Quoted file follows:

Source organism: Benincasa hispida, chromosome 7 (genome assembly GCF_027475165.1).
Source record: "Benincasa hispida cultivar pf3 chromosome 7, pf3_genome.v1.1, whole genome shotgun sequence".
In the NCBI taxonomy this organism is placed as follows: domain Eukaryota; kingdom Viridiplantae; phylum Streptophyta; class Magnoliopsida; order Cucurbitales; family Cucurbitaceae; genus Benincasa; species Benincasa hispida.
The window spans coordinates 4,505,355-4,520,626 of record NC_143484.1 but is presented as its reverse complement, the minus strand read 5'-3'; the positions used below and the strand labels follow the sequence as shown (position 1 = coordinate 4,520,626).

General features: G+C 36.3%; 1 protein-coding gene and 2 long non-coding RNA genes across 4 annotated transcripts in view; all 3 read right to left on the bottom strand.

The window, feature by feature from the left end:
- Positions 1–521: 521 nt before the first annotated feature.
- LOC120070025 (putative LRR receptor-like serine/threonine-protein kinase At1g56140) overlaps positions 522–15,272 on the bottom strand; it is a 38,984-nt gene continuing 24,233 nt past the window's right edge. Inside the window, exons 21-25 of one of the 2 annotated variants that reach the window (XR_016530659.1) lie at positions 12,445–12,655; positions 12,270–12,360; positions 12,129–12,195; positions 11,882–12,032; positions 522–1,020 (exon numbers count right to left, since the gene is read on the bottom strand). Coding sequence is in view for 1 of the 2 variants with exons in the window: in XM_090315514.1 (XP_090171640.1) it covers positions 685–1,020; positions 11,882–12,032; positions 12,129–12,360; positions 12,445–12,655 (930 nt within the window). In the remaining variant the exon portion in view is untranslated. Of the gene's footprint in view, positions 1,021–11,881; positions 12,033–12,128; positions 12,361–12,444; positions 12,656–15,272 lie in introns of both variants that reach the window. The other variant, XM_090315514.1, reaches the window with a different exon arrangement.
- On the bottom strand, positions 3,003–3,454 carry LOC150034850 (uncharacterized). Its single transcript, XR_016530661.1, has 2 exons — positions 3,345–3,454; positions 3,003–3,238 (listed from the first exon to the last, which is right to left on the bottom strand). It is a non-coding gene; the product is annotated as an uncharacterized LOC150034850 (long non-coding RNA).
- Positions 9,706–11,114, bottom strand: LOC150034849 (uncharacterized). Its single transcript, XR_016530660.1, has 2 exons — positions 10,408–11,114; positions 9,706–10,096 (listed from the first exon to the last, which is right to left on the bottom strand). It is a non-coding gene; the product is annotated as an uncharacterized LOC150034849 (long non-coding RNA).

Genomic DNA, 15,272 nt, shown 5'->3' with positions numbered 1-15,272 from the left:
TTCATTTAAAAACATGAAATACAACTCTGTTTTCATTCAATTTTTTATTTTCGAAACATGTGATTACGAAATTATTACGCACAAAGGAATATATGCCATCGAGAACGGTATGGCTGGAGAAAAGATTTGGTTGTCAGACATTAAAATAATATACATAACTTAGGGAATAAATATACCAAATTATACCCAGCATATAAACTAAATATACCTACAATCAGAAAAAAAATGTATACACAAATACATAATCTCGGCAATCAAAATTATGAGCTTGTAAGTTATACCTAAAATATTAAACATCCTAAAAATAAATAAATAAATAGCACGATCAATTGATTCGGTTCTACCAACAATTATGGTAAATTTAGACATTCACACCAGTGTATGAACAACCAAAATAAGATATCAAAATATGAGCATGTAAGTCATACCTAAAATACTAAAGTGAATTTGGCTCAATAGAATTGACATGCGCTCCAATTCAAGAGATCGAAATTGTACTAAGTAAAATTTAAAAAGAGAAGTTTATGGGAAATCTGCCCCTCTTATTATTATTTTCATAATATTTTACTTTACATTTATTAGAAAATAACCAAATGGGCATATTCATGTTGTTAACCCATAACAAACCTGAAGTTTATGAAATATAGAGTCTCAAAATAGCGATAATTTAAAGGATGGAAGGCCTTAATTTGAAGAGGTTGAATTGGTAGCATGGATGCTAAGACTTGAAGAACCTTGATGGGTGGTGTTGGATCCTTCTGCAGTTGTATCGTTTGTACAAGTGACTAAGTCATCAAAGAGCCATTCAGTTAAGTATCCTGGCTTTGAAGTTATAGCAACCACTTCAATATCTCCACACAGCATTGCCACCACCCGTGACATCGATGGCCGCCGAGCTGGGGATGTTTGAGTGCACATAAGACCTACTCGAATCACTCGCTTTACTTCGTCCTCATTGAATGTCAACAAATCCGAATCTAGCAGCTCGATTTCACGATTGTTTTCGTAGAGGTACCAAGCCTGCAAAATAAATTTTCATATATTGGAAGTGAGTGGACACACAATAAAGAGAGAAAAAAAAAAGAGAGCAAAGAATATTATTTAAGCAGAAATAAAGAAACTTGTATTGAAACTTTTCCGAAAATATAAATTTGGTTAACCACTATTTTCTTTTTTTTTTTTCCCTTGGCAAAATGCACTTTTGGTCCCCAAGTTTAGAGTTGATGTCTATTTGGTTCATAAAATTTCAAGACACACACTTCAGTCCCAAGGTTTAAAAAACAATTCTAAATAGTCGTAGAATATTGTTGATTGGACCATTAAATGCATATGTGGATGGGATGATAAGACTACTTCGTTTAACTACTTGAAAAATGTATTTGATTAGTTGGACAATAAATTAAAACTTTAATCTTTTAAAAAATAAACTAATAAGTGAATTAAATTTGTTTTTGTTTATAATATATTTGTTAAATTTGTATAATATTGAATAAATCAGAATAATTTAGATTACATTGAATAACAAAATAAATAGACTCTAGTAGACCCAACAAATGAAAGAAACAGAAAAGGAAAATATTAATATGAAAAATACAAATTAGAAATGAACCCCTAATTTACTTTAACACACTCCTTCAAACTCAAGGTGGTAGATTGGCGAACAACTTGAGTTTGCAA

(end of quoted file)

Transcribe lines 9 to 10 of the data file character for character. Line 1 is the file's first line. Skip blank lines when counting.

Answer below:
- On the bottom strand, positions 3,003–3,454 carry LOC150034850 (uncharacterized). Its single transcript, XR_016530661.1, has 2 exons — positions 3,345–3,454; positions 3,003–3,238 (listed from the first exon to the last, which is right to left on the bottom strand). It is a non-coding gene; the product is annotated as an uncharacterized LOC150034850 (long non-coding RNA).
- Positions 9,706–11,114, bottom strand: LOC150034849 (uncharacterized). Its single transcript, XR_016530660.1, has 2 exons — positions 10,408–11,114; positions 9,706–10,096 (listed from the first exon to the last, which is right to left on the bottom strand). It is a non-coding gene; the product is annotated as an uncharacterized LOC150034849 (long non-coding RNA).